PCA service coordination helps keep frail seniors at home
The majority of older adults want to age at home, in the community. PCA’s nearly 200 service coordinators are vital to helping them do so when they become frail. Each year, the agency provides service coordination for more than 17,000 older Philadelphians.
Aging Research & Issues: January 10-12, 2018
- Primary Care Providers’ Perspectives on Screening Older Adult Patients for Food Insecurity. Jennifer A. Pooler MPP , Vanessa A. Hoffman , MPH & Fata J. Karva , MPP. Journal of Aging & Social Policy, 2018, Volume 30, Issue 1, Pages 1-23. Published online: August 25, 2017.
- How people come to recognise a problem and seek medical help for a person showing early signs of dementia: A systematic review and meta-ethnography. Lucy Perry-Young, Gareth Owen, Susan Kelly , Christabel Owens. Dementia, 2018, Volume 17, Issue 1, Pages 34–60.
Aging Research & Issues: December 18-22, 2017
- Professional quality of life of adult protective service workers. Angela Ghesquiere , PhD, Stacey B. Plichta , ScD, CPH, Caitlin McAfee , LMSW & Geoff Rogers , BA. Journal of Elder Abuse & Neglect, Volume 30, 2018 – Issue 1, Pages 1-19. Published online: November 21, 2017. A sizable minority of adult protective service workers (22.7%) were at high risk for burnout, 24.6% were at risk for secondary traumatic stress, and 19.9% reported low compassion satisfaction.
- Armed and Aging: Dementia and Firearms Do Not Mix ! Gabriele Cipriani, Sabrina Danti, Cecilia Carlesi & Mario Di Fiorino. Journal of Gerontological Social Work, Volume 60, 2017 – Issue 8, Pages 647-660. Published online: October 27, 2017.
Tips to help avoid cold stress
The elderly population is disproportionately affected by hypothermia (commonly known as cold stress), caused by excessive body heat loss and exposure to cold. Those who don’t dress warmly enough; live in a cold room or house; lack shelter from the snow, rain, wind, and water; eat poorly and take certain prescription medications* are at risk for cold stress. Cold stress can happen indoors, even at temperatures as mild as 60°- 70°F. People can help protect themselves by following some simple guidelines, according to Sharon Congleton, RN, BSN, health promotion nurse supervisor at Philadelphia Corporation for Aging (PCA).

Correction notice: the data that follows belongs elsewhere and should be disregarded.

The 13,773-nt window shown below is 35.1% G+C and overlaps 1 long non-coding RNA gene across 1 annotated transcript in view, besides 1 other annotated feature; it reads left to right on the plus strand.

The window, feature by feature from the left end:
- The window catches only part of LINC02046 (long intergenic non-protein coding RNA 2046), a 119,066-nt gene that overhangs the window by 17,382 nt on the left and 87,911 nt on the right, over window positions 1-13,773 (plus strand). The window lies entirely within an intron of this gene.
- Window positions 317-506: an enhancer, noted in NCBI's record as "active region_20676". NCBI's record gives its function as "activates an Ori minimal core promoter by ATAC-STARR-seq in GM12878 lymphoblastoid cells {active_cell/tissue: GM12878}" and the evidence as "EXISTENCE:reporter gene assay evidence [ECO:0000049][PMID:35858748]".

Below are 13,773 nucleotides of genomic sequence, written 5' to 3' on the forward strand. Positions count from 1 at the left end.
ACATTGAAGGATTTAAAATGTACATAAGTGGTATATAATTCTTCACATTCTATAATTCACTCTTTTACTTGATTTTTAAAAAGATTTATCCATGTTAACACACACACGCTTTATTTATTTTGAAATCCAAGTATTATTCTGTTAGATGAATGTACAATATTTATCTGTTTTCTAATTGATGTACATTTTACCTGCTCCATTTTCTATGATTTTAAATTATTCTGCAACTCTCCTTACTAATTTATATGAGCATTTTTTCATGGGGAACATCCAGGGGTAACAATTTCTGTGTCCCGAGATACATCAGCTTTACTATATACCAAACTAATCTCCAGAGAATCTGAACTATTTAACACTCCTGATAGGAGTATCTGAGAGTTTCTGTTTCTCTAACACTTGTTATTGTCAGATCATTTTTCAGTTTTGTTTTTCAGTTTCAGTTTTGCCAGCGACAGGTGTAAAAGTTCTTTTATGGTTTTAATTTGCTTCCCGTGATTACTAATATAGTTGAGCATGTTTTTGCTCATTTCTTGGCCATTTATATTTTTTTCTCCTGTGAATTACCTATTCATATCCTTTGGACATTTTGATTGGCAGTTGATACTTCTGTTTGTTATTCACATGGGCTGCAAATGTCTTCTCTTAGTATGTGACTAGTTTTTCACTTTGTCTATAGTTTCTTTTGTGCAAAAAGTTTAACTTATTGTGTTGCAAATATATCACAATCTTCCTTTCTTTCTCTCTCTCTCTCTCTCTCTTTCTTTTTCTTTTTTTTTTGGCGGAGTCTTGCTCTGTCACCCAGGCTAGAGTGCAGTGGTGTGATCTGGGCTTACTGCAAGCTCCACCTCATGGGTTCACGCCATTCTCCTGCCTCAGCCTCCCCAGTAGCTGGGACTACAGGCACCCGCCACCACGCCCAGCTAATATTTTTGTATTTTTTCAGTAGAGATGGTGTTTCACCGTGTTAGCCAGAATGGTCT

Caregiving from a distance
In 2015, my mother, after whom I am named, died after nearly a decade of shuttling among hospitals, rehab facilities and her Somers Point, New Jersey home, where my younger brother, Kevin, took care of her. Over the years, I witnessed Kevin leave his job, go into depression, gain way too much weight, and isolate himself while taking care of Mom. My oldest sister, Karen, was busy caring for her son and an adult daughter who has epilepsy while overseeing the building of a handicapped-accessible home. When needed, she stepped up to help me navigate the nightmare of helping to care for ailing parents from a distance.
‘Dom Care’: Providing supportive homes
Domiciliary Care, or “Dom Care,” is a program of the Pennsylvania Department of Aging. It was established in 1977 to provide a home-like community living arrangement for adults 18 and older who are unable to live independently and need help with activities of daily living. Philadelphia Corporation for Aging (PCA) administers the program in Philadelphia. Dom Care “providers” open their homes to individuals who need supervision, support and encouragement in a family setting. Providers cannot be related to their residents.
‘Dom Care’ provider opens home, heart
By Marcia Z. Siegal
Sylvia Robinson-Hite has opened her home to two men who can’t live independently and need help with the tasks of daily living. She is a “provider” with the Domiciliary Care, or “Dom Care,” Program run by Philadelphia Corporation for Aging (PCA). She has found the experience profoundly satisfying. “I’ve been very blessed with David and Jeffrey*,” she said. “That’s the way I look at it.”